SUNDAY MAGAZINE

Murder of the divine

Varanasi: Embodying human possibilities and limitations.  



TABISH KHAIR

Violence is not only a betrayal of the sense of sacred but a denial of one's own humanity too.

YOU do not need to be religious in order to have a sense of the sacred.And for me, Varanasi - or Benaras, as we called it - is one of the few places I have known that are seeped in the sacred. It is not the sacredness bestowed by devotional verses that I read in school, or even the sacredness of the main temples of Varanasi, which might never admit me because I am a Muslim. It goes beyond that kind of ritualised holiness. Varanasi is imbued with sacredness in a deeper sense: the sense of human possibilities and limitations, of human hopes and aspirations, of human continuity and connections, the majestic flow of the Ganga that, in spite of the clogging and pollution, still communicates a sense of all that exceeds the limits of humanity and all that makes us human. Raja Rao's excellent collection of fictional sketches, On Ganga Ghats, captures some of this.

God and the sacred

For, you do not need to believe in the God of any religion in order to have a sense of the sacred. Perhaps if you believe too literally in the God of any religion, if you believe that a book or a holy man can reveal to you the very mind of God, you fail to sense the sacred. For, the sacred is a sense of the vast possibilities of life, of which human experience forms a major but by no means only part. Just as God is an index of human possibilities and limitations. We are only human to the extent that we are not divine. But we are also human only to the extent that we have that in us which can comprehend the divine, or conceive of it. It is not, as some militant atheists believe, that human beings create Gods; it is more that human beings become human beings because they can conceive of a God.In our humanity, we are both much less than God and slightly more than mere animals. This realisation is essential to a true sense of the sacred. Which is why when we, in the name of some God or the other, appropriate to us the powers of God, we betray the sacred. Perhaps the people who are most irreligious are those people who use religion to justify murder and genocide. Perhaps it is a greater blasphemy to claim that you are doing the work of God than to claim that you cannot believe in a God - for the person who claims to be the will of God claims that he knows the mind of God. But who except God can know the mind of God?You do not even need to believe in God in order to realise that the man who claims to be God, or do the direct will of God, appropriates to himself more than human possibilities and limitations can ever allow. But if you believe in God, how can you take a human life that was never in your power to give? How can you plant bombs outside sacred places in India or drop bombs on sacred places in Iraq that take the life no human being can give back?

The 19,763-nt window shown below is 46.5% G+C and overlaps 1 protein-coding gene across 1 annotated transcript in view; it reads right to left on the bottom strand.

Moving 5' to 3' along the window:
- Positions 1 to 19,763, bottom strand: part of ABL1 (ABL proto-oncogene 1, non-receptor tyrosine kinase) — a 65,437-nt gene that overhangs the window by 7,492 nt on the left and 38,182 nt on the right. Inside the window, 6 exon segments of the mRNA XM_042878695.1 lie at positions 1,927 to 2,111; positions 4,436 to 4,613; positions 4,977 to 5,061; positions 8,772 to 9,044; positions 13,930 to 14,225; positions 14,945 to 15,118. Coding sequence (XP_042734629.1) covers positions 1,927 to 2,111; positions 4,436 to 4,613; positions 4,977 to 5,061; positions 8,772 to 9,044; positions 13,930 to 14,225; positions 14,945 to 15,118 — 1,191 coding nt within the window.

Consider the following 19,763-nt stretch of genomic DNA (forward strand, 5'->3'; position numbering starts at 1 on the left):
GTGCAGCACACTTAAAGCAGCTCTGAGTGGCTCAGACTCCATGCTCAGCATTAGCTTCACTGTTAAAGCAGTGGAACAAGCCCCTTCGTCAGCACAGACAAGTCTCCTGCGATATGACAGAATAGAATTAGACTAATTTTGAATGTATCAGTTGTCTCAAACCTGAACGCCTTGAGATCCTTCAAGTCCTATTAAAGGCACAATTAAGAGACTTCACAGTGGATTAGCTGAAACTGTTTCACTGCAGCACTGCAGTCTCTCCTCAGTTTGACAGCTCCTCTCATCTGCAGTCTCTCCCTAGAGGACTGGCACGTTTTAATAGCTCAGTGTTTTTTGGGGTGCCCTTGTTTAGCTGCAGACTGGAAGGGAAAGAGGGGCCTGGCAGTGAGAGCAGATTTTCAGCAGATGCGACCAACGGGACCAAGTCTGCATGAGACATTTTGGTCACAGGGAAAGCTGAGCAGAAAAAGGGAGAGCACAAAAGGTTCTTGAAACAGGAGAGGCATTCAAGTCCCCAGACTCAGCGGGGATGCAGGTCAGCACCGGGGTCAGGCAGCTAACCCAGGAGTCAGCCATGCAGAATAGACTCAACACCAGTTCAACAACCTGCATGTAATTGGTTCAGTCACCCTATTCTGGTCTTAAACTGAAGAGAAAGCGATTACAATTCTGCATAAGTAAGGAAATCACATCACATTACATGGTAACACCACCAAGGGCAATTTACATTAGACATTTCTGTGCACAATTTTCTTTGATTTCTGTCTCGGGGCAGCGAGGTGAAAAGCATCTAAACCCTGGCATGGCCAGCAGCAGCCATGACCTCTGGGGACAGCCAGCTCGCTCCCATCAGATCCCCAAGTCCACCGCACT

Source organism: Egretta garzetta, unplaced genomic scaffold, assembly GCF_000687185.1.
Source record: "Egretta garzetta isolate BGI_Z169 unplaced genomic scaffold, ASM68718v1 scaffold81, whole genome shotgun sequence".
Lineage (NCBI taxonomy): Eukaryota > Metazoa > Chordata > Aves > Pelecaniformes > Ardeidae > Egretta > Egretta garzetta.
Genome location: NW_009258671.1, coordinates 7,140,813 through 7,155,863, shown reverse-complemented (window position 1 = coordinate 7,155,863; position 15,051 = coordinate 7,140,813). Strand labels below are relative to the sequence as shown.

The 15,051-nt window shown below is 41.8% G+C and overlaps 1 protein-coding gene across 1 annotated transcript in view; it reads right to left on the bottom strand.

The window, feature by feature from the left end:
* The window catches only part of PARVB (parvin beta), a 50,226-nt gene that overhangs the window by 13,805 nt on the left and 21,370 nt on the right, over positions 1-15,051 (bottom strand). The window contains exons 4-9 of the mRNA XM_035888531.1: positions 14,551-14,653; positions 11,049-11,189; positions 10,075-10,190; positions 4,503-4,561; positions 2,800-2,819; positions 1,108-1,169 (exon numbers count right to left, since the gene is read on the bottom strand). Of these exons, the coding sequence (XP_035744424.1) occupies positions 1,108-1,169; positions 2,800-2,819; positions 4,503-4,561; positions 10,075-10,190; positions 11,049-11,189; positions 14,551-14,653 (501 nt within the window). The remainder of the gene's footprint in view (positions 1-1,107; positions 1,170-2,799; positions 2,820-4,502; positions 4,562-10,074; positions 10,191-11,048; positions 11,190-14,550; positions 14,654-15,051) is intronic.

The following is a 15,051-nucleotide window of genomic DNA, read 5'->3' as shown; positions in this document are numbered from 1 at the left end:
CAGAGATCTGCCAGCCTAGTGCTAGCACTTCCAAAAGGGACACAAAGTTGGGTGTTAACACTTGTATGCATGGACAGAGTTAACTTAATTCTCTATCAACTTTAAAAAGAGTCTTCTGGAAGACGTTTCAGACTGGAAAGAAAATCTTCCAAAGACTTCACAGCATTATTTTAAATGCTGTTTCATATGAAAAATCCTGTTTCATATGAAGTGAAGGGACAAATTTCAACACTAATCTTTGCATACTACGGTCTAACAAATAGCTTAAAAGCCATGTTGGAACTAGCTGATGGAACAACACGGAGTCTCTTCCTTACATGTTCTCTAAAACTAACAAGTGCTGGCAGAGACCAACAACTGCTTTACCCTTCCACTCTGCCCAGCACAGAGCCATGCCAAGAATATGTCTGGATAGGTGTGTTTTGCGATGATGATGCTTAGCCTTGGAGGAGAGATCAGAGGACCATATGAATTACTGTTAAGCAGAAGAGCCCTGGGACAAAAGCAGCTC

Not an answer

But if such acts of violence can be seen as unholy acts, acts that deny the sense of the sacred that is essential to all religions, they also need to be condemned from a pragmatic perspective. For violence, contrary to what Bush Junior and Bin Laden say in their different ways, is never an answer to violence. That is so because violence spreads through violence. To react to violence with violence is to spread violence. Violence is not a wound; it is more like a virus. Gandhiji was the one man in the 20th Century who saw this with absolute clarity. Violence came to him too. Even before his violent death, violence came to him again and again. And every time he stopped it by refusing to succumb it. By refusing to catch the virus of violence, he managed to prevent it from spreading. That is all we can do too, because that is the only effective antidote to violence and because that is the only true expression of a sense of the sacred and of our humanity. For it is not enough to say that the person who planted the bomb outside the temple in Varanasi committed a heinous crime. We have to add that by that act of mortal violence he killed the human in himself - and the God he had believed in.

Tabish Khair is Associate Professor, Department of English, University of Aarhus, Denmark.